Travelling with disabilities in Nepal

To be honest, travelling with a disability is not easy in Nepal as facilities for them are pretty much nonexistent.  And that is true of everywhere in Nepal. The majority of the hotels, buildings, roads and pavements seem to have been built without realising that disabled persons would need to use them too.



The idea of pavement is pretty much non-existent and not wheelchair friendly in most places in Nepal. Though there might be pavements along a road, they are often crowded with shopkeepers, motorbikes and anything else that can find its way onto it. The tricky urban streets get even more complicated in the rainy season.

Traffic lights

Except in a few places where traffic police might be controlling the traffic, obedience to traffic lights do not exist. Crossing a road, therefore, can be quite difficult on your own or in a wheelchair.

Access for disabled in hotels

Except for big star hotels in Kathmandu and other major cities such as Pokhra, budget and low fare hotels are rarely equipped for the needs and movements of a disabled customer. Low fare hotels in Thamel and Pokhra are usually those buildings that were not built for hotels but for anything that they would be able to rent out. Most of these buildings don’t even have a lift and are often spread over 2-3 storeys.

Public transport

Access for disabled customers on state and private run buses are none. There were no ramps or any spaces for wheelchairs access. The only exception is that usually there are some seats on every bus that are reserved for women and disabled persons. However, these seats are just normal seats and will not have the extra leg space for a disabled passenger.


Is it still possible to travel to Nepal?

Though there are hurdles in Nepal for a disabled traveller, don’t let these negative aspects stop you from visiting Nepal. It is a wonderful place and with a little bit of perseverance and preparation, you can have a good time in Nepal.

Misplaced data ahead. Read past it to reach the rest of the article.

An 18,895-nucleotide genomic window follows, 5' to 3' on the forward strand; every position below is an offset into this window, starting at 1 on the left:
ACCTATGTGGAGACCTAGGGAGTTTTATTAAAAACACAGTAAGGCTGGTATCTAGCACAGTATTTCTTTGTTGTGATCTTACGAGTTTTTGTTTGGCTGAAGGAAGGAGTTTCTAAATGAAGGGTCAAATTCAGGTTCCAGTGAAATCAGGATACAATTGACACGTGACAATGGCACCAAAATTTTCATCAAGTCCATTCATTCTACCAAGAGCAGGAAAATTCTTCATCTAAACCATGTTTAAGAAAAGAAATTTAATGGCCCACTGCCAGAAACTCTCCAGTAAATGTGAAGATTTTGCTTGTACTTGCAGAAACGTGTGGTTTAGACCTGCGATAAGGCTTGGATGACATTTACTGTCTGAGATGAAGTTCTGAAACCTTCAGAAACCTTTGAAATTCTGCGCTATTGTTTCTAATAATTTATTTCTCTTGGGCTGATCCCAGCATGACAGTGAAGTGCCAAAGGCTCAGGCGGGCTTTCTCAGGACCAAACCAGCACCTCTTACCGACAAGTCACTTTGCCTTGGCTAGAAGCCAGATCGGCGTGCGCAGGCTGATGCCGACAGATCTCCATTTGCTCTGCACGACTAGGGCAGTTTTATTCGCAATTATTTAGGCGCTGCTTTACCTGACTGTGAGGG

Travel with someone

Because of the difficulties it presents, travelling on your own with movement restrictions, you will be much better off travelling with someone who could lend you a hand when needed.

Book your holiday through a reputed travel agent

There are plenty of travel agents who specialise in Nepal holidays and are ABTA protected. Phone them up and discuss your requirements. You can also contact reputed travel agencies in Nepal that can accommodate your requirements. Booking a holiday through a travel agent in your own country however has its benefit in terms of services and protection of your money (as it would be easy to deal with them in case of a dispute), whereas a local travel agent will be cheaper.

Phone the hotel and other places you will be staying at

Most good and upper-end hotels are wheelchair accessible or manageable and even if they are not,  you will find the hotel staff ready to help if you call out. It is a good idea to phone the places to familiarise yourself with what facilities they have for a customer with disabilities.

Trekking for a wheelchair-bound person

Unfortunately, popular treks such as Everest Base Camp or Annapurna Base Camp treks don’t have suitable tracks for wheelchair-bound travellers. The only, and the most extreme, option in such a scenario is to go on the back of a porter. I have personally seen a few trekkers trekking this way but it looked very uncomfortable and morally wrong.

Useful websites

Disability and travel abroad

Accessible Journeys

Disabled Travel Advice

Making Nepal accessible to all

Any question? Just send it in the comment box.


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